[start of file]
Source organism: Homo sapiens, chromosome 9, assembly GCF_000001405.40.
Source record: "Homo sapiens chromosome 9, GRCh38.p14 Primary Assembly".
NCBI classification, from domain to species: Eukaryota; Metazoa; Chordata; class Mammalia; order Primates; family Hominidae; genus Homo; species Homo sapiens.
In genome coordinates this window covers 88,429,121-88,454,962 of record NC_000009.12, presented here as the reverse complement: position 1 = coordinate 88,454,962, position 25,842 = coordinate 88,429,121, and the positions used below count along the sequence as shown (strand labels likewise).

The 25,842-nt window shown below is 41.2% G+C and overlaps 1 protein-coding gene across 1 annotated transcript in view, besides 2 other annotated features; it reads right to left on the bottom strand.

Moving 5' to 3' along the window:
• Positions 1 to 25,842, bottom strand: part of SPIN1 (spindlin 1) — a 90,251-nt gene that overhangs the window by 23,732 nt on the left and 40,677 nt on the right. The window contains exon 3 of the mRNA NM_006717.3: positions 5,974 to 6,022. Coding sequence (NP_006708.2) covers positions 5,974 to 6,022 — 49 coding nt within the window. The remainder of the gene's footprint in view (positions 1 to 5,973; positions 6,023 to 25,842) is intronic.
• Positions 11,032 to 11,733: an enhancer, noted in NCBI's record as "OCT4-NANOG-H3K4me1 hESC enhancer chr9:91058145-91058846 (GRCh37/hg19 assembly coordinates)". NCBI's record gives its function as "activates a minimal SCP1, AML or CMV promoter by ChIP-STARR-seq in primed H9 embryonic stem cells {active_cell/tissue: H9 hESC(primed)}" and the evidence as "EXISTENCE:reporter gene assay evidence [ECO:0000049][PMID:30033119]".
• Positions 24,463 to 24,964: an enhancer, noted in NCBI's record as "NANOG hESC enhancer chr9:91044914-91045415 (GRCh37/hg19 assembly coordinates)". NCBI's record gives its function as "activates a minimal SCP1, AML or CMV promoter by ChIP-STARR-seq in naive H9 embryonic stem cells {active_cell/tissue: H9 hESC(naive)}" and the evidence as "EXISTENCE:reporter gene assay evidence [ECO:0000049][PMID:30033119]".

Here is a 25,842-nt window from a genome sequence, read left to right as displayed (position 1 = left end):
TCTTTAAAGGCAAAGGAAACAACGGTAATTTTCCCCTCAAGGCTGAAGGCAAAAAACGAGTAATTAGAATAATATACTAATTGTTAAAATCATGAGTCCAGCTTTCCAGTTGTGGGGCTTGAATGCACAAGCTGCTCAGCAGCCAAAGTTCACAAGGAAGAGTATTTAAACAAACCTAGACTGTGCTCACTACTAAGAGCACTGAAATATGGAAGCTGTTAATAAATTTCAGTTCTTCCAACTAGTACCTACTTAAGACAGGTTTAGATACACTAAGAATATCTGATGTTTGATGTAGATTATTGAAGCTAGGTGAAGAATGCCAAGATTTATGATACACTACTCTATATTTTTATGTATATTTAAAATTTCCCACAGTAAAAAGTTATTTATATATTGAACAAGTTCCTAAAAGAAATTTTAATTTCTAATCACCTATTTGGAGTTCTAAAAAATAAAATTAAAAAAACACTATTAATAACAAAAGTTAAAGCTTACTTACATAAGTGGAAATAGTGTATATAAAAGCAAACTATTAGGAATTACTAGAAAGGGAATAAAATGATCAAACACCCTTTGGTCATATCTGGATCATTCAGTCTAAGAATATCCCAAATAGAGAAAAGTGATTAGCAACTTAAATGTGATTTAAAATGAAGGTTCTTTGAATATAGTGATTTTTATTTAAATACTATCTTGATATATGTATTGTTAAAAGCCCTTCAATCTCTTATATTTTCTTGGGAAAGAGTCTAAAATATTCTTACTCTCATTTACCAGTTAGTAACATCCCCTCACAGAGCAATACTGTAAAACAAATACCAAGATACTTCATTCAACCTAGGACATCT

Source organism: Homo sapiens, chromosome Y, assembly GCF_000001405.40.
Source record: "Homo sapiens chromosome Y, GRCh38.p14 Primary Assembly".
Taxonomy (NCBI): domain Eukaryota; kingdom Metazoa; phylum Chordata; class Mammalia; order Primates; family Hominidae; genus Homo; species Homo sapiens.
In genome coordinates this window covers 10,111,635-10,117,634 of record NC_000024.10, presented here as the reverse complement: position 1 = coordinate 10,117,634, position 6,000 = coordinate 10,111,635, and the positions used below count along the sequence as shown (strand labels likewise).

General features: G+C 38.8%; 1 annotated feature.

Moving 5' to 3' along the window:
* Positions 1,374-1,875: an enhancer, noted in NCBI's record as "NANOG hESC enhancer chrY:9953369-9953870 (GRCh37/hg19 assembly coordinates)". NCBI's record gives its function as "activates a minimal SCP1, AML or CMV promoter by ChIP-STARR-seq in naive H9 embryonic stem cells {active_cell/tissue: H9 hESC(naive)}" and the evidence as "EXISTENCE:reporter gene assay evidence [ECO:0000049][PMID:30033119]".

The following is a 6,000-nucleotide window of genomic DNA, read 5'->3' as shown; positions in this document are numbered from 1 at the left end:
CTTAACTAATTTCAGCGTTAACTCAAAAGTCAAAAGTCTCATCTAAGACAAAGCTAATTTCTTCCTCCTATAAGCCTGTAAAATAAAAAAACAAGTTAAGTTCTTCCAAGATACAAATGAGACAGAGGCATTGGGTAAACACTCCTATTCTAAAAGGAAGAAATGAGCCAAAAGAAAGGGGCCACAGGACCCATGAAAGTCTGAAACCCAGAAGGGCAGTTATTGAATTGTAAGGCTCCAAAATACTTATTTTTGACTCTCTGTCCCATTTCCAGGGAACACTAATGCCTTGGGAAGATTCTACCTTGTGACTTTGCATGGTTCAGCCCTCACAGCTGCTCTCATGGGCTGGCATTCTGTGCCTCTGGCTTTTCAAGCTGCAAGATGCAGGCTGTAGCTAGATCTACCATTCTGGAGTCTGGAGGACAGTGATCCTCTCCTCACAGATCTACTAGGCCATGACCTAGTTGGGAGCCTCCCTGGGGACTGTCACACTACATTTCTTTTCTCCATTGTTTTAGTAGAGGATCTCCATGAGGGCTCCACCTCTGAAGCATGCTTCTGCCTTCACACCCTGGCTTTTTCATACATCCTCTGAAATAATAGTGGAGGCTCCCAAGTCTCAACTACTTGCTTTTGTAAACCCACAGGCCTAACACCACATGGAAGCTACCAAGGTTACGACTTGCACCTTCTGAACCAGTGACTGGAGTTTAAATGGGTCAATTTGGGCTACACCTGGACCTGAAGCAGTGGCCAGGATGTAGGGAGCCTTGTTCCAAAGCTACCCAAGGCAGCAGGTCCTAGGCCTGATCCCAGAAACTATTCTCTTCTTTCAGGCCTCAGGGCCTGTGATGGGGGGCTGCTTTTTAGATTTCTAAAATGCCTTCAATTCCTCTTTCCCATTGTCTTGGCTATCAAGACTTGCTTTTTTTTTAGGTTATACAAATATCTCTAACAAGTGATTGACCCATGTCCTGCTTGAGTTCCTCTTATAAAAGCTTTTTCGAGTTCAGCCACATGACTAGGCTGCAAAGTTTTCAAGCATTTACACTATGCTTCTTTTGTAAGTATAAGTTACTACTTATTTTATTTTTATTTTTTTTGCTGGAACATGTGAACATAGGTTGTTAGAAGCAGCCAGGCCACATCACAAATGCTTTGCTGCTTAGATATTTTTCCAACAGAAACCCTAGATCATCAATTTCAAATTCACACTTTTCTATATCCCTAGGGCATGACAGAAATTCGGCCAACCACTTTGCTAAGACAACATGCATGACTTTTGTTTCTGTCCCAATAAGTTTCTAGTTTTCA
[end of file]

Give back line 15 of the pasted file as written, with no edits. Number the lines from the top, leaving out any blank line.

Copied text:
In genome coordinates this window covers 10,111,635-10,117,634 of record NC_000024.10, presented here as the reverse complement: position 1 = coordinate 10,117,634, position 6,000 = coordinate 10,111,635, and the positions used below count along the sequence as shown (strand labels likewise).